Used Car Sales in Poland Return to Pre-Pandemic Volumes: Car Imports Rise Due to Higher Tax Expectations

Until October 2020, the country imported 17.5% less than in the same period in 2019. In September, almost 90,000 used cars were sold in Poland, which is the highest figure in 2020. The number of imported cars that were already in use decreased during the year due to the restrictions imposed on crossing the state borders associated with the COVID-19 pandemic. After the restrictions were eased, sales were gradually recovering to pre-viral levels, however, experts believe that one of the triggers is the market expectation of an increase in the tax imposed on used cars imported into the country. Many Poles decided that now was the time to buy the desired car, before the new tax increased the cost of cars.

Expectations of tax hikes have boosted car sales and they continue to rise. Market experts admit that this record may be broken even before the end of the year due to the expected rise in prices due to changes in taxation and reach a volume of more than 100 thousand used cars.

Rumors of a price hike emerged after Yadviga Emilevich announced last month about a possible amendment to tax legislation to revise tax rates. The rate of the new tax was supposed to depend on the age of the car, the size of the engine and the level of emissions that it produces. After the Minister of Development's statement about this, no further information was published.

In fact, this may not happen in the near future, since the affected farmers continue their protests, such measures will further reduce the rating of the current government.

Historically, supported cars from wealthier Western European countries are gradually moving to the east of the continent, where cheaper older cars are still in demand. This is mainly due to the pressure of the legislation of developed countries, which encourages people to get rid of old cars with high emissions. So from Poland, used cars are often sent further to the east, but among the EU countries, it has the largest number (more than a third) of all EU passenger cars that are more than two decades old. Poland is followed by Estonia, where about 30 percent of such cars are in the European Union, and then Finland with a quarter of the total.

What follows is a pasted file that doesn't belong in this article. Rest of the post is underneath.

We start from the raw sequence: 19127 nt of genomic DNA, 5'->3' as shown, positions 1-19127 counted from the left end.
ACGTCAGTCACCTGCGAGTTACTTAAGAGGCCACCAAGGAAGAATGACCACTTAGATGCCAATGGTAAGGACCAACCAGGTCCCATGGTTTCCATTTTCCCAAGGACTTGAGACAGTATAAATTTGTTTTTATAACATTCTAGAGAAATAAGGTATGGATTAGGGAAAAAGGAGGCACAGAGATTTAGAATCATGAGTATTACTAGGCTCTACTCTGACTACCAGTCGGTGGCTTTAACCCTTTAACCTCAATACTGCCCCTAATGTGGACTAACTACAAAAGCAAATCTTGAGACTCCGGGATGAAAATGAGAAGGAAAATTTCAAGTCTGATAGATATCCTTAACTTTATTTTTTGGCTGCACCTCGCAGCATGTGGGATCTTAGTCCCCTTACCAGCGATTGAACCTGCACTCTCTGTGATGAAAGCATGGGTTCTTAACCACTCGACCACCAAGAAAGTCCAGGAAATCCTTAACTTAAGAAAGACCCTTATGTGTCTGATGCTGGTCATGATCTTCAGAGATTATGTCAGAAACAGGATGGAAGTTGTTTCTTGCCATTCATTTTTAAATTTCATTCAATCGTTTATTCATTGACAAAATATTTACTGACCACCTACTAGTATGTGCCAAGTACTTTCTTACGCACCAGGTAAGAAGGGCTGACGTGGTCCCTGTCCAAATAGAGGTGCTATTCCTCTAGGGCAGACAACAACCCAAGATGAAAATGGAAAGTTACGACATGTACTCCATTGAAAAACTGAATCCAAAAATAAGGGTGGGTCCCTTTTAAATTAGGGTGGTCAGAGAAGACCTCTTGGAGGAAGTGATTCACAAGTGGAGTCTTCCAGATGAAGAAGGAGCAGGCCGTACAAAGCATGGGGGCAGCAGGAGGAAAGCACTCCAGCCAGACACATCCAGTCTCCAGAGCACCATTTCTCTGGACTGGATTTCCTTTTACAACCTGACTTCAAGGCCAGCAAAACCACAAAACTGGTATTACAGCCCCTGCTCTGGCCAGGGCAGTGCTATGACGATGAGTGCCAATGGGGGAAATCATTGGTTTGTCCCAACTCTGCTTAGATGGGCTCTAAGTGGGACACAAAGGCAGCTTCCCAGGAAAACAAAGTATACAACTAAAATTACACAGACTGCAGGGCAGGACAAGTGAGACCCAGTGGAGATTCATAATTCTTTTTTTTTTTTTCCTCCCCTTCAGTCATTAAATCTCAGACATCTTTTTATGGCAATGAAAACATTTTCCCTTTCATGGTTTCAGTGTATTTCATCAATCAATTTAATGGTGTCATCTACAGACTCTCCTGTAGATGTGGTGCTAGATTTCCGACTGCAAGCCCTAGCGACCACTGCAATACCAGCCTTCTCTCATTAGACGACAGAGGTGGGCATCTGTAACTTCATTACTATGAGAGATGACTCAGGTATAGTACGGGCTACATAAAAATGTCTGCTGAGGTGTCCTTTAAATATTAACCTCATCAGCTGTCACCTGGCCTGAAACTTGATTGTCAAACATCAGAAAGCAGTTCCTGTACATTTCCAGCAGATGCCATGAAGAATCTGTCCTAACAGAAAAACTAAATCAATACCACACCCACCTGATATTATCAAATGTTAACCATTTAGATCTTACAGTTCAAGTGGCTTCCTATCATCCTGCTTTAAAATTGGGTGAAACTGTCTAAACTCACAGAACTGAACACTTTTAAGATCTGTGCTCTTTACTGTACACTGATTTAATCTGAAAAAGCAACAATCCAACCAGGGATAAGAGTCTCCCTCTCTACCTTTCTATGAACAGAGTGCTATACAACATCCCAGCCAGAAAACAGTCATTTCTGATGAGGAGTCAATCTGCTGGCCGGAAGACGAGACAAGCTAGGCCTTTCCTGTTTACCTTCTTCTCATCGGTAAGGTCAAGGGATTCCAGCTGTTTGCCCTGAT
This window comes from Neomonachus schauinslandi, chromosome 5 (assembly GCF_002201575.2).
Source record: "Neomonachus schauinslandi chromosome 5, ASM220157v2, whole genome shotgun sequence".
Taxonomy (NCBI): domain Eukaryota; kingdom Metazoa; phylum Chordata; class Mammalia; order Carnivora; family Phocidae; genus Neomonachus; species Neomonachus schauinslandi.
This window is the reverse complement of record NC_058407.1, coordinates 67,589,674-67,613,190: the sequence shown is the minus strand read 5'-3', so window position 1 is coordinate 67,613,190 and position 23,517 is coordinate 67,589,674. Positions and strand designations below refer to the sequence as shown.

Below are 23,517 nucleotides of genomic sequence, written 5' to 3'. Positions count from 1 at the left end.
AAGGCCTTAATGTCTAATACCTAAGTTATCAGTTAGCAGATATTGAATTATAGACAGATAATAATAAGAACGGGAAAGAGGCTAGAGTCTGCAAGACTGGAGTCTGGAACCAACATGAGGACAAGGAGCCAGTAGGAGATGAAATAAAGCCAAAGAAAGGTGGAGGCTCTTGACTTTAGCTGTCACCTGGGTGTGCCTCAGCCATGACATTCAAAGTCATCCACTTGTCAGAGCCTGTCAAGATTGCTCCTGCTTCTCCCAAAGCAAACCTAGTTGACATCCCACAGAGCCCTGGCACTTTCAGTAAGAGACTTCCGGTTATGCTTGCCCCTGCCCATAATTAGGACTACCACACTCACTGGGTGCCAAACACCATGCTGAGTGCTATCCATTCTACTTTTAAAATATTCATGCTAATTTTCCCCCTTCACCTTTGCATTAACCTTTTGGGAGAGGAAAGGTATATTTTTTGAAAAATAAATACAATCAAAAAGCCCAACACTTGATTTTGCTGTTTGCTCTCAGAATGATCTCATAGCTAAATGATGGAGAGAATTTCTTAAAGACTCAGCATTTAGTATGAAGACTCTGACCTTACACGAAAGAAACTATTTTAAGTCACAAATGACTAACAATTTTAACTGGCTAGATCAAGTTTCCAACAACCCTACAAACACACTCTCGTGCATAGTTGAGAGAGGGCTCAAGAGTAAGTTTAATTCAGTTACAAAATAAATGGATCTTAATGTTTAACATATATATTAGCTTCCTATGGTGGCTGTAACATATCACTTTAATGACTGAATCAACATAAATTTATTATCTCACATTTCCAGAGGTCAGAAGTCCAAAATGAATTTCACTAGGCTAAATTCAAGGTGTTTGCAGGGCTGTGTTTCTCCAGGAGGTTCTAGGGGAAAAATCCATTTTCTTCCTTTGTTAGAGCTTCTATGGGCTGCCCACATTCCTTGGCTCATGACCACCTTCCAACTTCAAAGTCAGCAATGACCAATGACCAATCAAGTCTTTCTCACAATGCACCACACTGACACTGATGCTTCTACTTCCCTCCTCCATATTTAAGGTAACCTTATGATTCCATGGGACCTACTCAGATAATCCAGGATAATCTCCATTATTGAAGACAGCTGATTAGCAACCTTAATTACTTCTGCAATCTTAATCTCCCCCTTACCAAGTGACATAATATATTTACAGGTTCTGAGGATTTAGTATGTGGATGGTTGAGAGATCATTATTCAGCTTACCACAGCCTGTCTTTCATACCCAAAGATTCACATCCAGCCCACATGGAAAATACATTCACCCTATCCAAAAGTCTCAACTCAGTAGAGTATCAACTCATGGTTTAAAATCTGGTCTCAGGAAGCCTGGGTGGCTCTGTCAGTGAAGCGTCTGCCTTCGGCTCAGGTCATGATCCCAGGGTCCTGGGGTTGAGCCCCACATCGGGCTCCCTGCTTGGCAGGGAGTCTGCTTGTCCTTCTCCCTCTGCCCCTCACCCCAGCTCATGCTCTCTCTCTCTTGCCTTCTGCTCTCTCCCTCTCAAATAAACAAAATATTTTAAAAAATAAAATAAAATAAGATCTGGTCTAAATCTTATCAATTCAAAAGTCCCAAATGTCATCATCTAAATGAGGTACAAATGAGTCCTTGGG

Most imported cars run on gasoline and are often converted to LPG, which lowers operating costs as well as emissions, but their number is only about 15 percent, while more than 40 percent of used vehicles carried are diesel.

After the Diesel Gate scandal, when the Volkswagen concern deceived consumers and underestimated the real data on diesel emissions of new models, the popularity of cars with this type of engine, which had been at its peak for more than 20 years, quickly declined and the same countries began to get rid of diesels, again along the chain to the east. So in Poland now the number of imported diesel cars is approaching half of all supported car imports.

The main supplier of old cars to the country is Germany, which has sold more than 300 thousand units to Poland this year, followed by the Benelux countries - with more than 80 thousand imported used cars, and France, which imported more than 60 thousand units. At the same time, the number of vehicles imported into Poland from other EU countries has been decreasing for several years, while imports from overseas are growing, which in 2020 is already approaching 30 thousand units.


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